Ex­perts: Be­ware of promised huge re­turns

China Daily (Hong Kong) - - BUSINESS - By CHINA DAILY

As lend­ing com­pany Huay­ingkailai As­set Man­age­ment Co Ltd, the ma­jor in­vestor in the tran­sit el­e­vated bus project, is sus­pected of il­le­gal fundrais­ing amid the sus­pen­sion of the high-pro­file project, ex­perts are rais­ing con­cerns over fraud­sters lur­ing un­sus­pect­ing in­vestors with false prom­ises of huge re­turns from in­no­va­tive and en­tre­pre­neur­ial projects.

The com­pany, a sub­or­di­nate of Huay­ing Group, turned out to be a peer-to-peer fi­nan­cial man­age­ment com­pany il­le­gally col­lect­ing funds for a project sup­pos­edly aimed at solv­ing traf­fic con­ges­tion.

The TEB is a dou­ble-decker bus that holds up to 300 pas­sen­gers on its up­per level and al­lows ve­hi­cles of a height of less than two me­ters to run be­low it.

“The fraud is a typ­i­cal case of a Ponzi scheme.” claimed Shen Meng, di­rec­tor of Chan­son & Co, a bou­tique in­vest­ment bank.

“By lur­ing in­vestors with prom­ises of high re­turns, Huay­ingkailai suc­ceeded in col­lect­ing money di­rectly from in­vestors with no risk assess­ment ca­pac­ity.”

He in­di­cated that with In­ter­net fi­nance be­ing con­tin­u­ally up­graded, fi­nan­cial fraud is tak­ing on more flex­i­ble and de­cep­tive forms.

“Driven by pub­lic en­thu­si­asm for en­trepreneur­ship and in­no­va­tion, the project sim­ply acted as a means to ex­tract money from gullible in­vestors,” Shen al­leged.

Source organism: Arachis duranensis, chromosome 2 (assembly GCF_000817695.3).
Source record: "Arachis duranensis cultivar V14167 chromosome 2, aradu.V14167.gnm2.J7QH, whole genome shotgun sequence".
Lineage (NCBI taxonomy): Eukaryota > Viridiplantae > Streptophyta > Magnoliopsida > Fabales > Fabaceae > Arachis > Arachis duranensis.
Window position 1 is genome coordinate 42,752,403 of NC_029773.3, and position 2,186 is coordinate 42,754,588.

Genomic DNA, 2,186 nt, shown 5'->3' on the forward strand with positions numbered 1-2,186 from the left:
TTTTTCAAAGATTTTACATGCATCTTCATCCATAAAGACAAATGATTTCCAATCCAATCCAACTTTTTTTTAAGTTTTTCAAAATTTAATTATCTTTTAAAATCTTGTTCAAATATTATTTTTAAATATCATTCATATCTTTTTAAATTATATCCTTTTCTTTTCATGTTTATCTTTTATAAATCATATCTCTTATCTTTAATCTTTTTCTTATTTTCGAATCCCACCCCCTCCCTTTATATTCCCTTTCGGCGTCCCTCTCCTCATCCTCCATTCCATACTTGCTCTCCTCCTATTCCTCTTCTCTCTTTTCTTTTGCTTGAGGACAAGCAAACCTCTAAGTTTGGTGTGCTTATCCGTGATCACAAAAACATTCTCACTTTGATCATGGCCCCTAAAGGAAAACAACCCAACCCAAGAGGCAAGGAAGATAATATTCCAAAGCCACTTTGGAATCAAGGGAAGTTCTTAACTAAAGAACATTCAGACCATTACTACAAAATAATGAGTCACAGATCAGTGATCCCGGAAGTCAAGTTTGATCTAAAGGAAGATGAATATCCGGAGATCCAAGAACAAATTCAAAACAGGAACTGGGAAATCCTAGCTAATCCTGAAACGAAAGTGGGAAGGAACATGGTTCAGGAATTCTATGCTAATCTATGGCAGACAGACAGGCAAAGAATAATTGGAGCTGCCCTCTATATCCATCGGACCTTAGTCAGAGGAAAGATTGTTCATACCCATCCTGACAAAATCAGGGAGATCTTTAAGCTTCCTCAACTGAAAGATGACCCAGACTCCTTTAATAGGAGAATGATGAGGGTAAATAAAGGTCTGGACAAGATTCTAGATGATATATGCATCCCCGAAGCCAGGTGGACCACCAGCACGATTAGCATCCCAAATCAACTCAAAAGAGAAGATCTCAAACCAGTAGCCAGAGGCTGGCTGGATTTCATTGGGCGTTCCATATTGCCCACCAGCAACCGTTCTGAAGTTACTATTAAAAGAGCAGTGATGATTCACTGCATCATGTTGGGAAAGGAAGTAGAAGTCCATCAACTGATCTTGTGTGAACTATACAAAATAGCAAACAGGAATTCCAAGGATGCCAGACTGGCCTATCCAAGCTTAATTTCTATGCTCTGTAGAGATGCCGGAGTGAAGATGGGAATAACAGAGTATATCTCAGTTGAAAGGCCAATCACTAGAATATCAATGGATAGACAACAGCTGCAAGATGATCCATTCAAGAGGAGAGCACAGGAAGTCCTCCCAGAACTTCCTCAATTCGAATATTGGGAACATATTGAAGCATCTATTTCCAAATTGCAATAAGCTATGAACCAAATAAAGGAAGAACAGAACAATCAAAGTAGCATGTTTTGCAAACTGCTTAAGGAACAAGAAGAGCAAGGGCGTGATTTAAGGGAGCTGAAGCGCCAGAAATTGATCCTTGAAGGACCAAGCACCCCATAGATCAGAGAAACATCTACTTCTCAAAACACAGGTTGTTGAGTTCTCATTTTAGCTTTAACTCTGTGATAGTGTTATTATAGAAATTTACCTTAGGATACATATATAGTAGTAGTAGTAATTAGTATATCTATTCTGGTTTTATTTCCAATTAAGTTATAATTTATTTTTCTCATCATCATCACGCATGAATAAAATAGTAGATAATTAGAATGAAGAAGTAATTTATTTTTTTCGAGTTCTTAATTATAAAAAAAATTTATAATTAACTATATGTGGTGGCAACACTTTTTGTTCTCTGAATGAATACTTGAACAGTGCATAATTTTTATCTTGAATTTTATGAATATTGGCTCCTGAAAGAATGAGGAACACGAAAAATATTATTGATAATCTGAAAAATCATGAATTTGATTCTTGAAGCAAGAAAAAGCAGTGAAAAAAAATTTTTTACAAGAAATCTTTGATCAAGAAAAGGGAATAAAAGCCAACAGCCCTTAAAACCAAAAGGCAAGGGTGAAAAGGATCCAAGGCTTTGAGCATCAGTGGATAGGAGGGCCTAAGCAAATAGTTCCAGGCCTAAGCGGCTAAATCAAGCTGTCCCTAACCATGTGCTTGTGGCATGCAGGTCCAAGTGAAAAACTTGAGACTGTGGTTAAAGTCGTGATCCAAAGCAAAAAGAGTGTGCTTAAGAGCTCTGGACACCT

In ad­di­tion, in­vestors’ lack of ex­pe­ri­ence also ac­counts for the fre­quent oc­cur­rence of these fi­nan­cial fraud cases.

“The tech­nol­ogy ap­plied in the project is still at its test­ing stage and the fea­si­bil­ity of the project is not high, mean­ing that it ac­tu­ally ought to have been a ven­ture cap­i­tal in­vest­ment project, which

The fraud is a typ­i­cal case of a Ponzi scheme.” Shen Meng, di­rec­tor of Chan­son & Co

would be to­tally un­suit­able for or­di­nary in­vestors,” Shen said.

On July 2, 32 staff from Huay­ingkailai, in­clud­ing its CEO Bai Zhim­ing, were re­port­edly de­tained by Bei­jing po­lice, putting an end to the con­tro­ver­sies, which at­tracted at­ten­tion world­wide af­ter be­ing dis­played at the Bei­jing In­ter­na­tional High-Tech Expo in May 2016.

Con­cerns had been raised on the ve­hi­cle’s fea­si­bil­ity and safety af­ter it was un­veiled by its in­ven­tor Song Youzhou, with crit­ics point­ing out that it was too large and heavy for Chi­nese roads and could not let higher ve­hi­cles pass un­der it.

“In­no­va­tive projects should be sup­ported by the govern­ment,” said Yang Wei­dong, a pro­fes­sor at the China Na­tional School of Ad­min­is­tra­tion, “but fea­si­bil­ity and risk test­ing is a must be­fore this can take place. The govern­ment should shoul­der the most sig­nif­i­cant role in su­per­vi­sion, and then the pub­lic.”

Zhuang Qiange contributed to this story

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